Because there is more audio-video evidence being presented in the court system today than ever before, there is a need for professionals to specialize in audio video forensics. A professional who has been practicing audio and video engineering for ten or more years has the experience and expertise to understand the technical aspects of any audio and video recordings. I have been a practicing audio engineer since 1978 and video engineer since high school video class which began in 1975. Back in those days, everything that was recorded was analog. Even video was recorded on reel to reel spools of metal particle nylon video recording tape.
A person is not considered an expert witness because of technical experience alone. An audio-video expert witness must have litigation experience. I began my litigation experience in 1973 working as a probation officer for the 52-2 district court in Troy, Michigan. I minored in criminal justice while attending the University of Detroit. The legal system always intrigued me.
While employed as an audio engineer at Ambience Recordings, which used to be located in Farmington Hills, Michigan, I was working with a client – the FBI – on a criminal case in Detroit. They needed background noise removed from a confidential informant wired recording so the court could hear the conversation as it was recorded. The device that was used to make the recording was a miniature reel to reel recorder with 3 tape hubs. The informant wore the microphone near his mouth and the recorder was hidden on his body.
I played the recordings from the Nagra reel to reel recorder into our studio’s mixing board. I then patched in an external equalizer and reduced the background noise by lowering the frequency in the spectrum where noise was and raising the frequency where the voices were. Once I had the external equipment calibrated, I transferred that recording to another Skully reel to reel recorder and made a restored master.
This activity is the technical experience. Young people who approach me about becoming a forensic expert always want to know what it takes to be an expert witness. I tell them technical and litigation experience. The easy part is technical training; the harder part is the litigation experience.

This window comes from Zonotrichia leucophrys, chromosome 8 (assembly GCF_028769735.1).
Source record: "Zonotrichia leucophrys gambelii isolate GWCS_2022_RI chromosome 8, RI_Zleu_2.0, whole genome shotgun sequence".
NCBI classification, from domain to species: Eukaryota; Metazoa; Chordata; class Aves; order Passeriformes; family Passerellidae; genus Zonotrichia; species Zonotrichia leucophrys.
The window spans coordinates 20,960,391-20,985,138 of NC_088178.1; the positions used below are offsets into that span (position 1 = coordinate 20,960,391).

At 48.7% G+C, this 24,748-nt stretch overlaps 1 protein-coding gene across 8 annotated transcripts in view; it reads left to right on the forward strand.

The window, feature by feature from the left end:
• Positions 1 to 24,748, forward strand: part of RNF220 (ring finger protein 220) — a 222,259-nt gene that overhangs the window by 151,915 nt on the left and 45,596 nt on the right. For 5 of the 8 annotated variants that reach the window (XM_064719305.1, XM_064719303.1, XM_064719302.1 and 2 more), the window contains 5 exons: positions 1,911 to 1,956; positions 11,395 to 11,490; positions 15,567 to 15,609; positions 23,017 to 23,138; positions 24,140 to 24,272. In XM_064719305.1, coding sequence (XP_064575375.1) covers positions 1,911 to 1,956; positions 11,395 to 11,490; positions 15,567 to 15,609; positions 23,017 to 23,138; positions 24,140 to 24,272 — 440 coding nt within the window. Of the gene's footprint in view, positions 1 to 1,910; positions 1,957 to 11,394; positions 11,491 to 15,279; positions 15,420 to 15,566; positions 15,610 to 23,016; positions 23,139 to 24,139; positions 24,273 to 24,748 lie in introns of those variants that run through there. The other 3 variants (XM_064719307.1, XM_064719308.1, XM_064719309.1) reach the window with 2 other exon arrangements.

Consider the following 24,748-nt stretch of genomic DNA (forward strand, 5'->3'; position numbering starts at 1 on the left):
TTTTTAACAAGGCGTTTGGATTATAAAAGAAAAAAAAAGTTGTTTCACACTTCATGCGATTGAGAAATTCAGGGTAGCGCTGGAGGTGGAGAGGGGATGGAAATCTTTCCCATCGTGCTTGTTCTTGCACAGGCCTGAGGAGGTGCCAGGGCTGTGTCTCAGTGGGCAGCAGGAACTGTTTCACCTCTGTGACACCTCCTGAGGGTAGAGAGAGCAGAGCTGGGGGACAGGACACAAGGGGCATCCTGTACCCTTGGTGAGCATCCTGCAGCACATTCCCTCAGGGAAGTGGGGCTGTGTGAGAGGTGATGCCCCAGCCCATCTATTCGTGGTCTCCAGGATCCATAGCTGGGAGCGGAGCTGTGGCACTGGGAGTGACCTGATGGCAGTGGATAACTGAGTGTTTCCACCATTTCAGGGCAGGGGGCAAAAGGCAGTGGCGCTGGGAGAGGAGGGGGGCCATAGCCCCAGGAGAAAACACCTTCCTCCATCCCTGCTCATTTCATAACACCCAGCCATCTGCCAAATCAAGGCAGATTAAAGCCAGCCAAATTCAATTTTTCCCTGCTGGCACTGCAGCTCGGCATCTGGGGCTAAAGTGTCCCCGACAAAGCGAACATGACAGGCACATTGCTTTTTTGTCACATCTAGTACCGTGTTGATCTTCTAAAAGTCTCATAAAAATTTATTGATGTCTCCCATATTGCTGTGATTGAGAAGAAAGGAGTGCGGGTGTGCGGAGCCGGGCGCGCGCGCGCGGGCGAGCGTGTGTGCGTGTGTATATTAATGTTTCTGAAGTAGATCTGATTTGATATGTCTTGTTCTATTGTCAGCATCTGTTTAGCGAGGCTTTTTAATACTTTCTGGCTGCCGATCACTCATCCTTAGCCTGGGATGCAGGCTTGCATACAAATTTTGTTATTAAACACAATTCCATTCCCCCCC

I was quickly becoming a real audio forensic expert. There was not much in the way of video evidence in litigation. However, my first video forensic case came in the form of a hidden camera video recording an employee stealing from the employer. That is when I had the pleasure of meeting Steve Cain. I went to Williams Bay, Wisconsin and spent a week with Mr. Cain while he examined the video recording. He was retained by the defendant and I was retained by the plaintiff.
I realized that week that I knew more about video than I gave myself credit for. After all, I had video production in high school and then in college. This experience with Mr. Cain made me realize that a video forensic expert was responsible for authenticating video evidence, restoring poor quality video footage, looking for anomalies or edits in the recording and using external electronic devices as tools for the forensic examination process.
Back then, computers weren’t utilized. Since then, I have had continuing education with the American College of Forensic Examiners International and I have become a registered investigator. I have also taken CCTV, digital video certification, and other expert witness training which is also a very important characteristic for expert witnesses. Technology changes and the expert witness must keep up with the current trends and new technology of all aspects of audio and video in order to maintain their expert status.
Soon after those early forensic experiences, I was actively referred by other experts in the industry including Steve Cain because of my expertise and qualifications.
I became quite experienced testifying and when I took the stand and said what needed to be said about an audio or video recording, I was confident. I have been successful for almost 28 years now.
When you are looking for an audio-video forensic expert, remember that having an expert who has testified as an audio expert as well as video expert will add credibility to your case and help the court, as well as all parties in the litigation, better understand the evidence and how it pertains to the facts as they actually occurred.